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DIY Succulent Concrete Pumpkin

We couldn’t be more excited about the fall: cozy sweater weather, colorful scarves and hats, hot tea, scented candles. And, of course, pumpkins. Real pumpkins, ceramic pumpkins, paper pumpkins, concrete pumpkins. Wait, a concrete pumpkin?

Today, Cook It will share with you a charming succulent concrete pumpkin DIY using tights and concrete to get you as inspired and enthusiastic about the coming season as we are. This little project is a lot easier than it may look, plus it is super cute, unique, and fun to do. Get your supplies ready, and let’s get crafting!

Concrete Pumpkin DIY

Supplies:

  • a pair of sheer tights
  • small potted succulent
  • cling film
  • 4 rubber bands
  • quick-setting cement
  • water

Instructions:

  1. To begin with, prep your tights and pots. Because cement starts setting pretty quick, it is best to have everything ready before mixing it. Cut the tights off at the bottom, measuring at roughly 12 inches in length and put them aside. Next, remove succulents from the pot and wrap it with cling film. This will stop the concrete from entering the pot.
  2. Mix 4 cups of concrete mix with a little under a cup of cold water. This makes enough for one pumpkin.
  3. Immediately fill your tights with the concrete mix. Then, go ahead and insert the little pot in the center, making sure that no cement covers it. Tie the leftover tights in a knot on top.
  4. To create a pumpkin shape, pull rubber bands around the tights. Rubber bands should be pretty large, so they do not slash into the pumpkin, because then you won’t be able to remove them.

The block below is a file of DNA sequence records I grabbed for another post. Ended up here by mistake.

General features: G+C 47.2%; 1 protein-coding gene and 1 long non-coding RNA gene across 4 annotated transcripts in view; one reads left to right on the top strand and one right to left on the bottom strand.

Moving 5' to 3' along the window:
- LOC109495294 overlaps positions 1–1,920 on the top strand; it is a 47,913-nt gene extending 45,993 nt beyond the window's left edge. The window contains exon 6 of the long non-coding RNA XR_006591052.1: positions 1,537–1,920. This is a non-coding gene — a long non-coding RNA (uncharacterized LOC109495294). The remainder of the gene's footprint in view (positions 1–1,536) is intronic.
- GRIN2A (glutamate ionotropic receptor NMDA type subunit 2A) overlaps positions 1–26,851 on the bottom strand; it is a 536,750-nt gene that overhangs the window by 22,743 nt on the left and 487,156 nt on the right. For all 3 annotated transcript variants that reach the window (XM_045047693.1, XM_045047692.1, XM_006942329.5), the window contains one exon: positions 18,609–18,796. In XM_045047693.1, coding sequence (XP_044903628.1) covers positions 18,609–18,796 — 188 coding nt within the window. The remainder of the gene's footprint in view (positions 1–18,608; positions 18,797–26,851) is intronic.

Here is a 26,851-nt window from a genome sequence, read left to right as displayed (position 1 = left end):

5. Do not let your pumpkin dry too much before removing the tights — wait for approximately 10-15 minutes. At this point, your pumpkin should be wet yet solid, and you won’t be able to make an indent in it.
  6. Cut off any extra cling film and place your succulents in the pot.

That’s it! Don’t you just love how this succulent concrete pumpkin turned out? We hope this inspired you to make your own little pumpkin-shaped planters. If you enjoyed this article, be sure to share it with your friends!

Valerie

I am an English major with a love of languages and fiction, and with an incurable travel bug. In my free time, I read fantasy, drink copious amounts of coffee, and like to go see movies. Culinary art means everything to me. My main hypostasis is the taster, though. The music school has taught me to appreciate the symphony of airy meringues, to create harmonious overtures of light snacks, hard rock of meat, fish, and vegetables on the grill. Choir classes have accustomed me to hear and feel the people nearby and create perfect harmonies of sounds.

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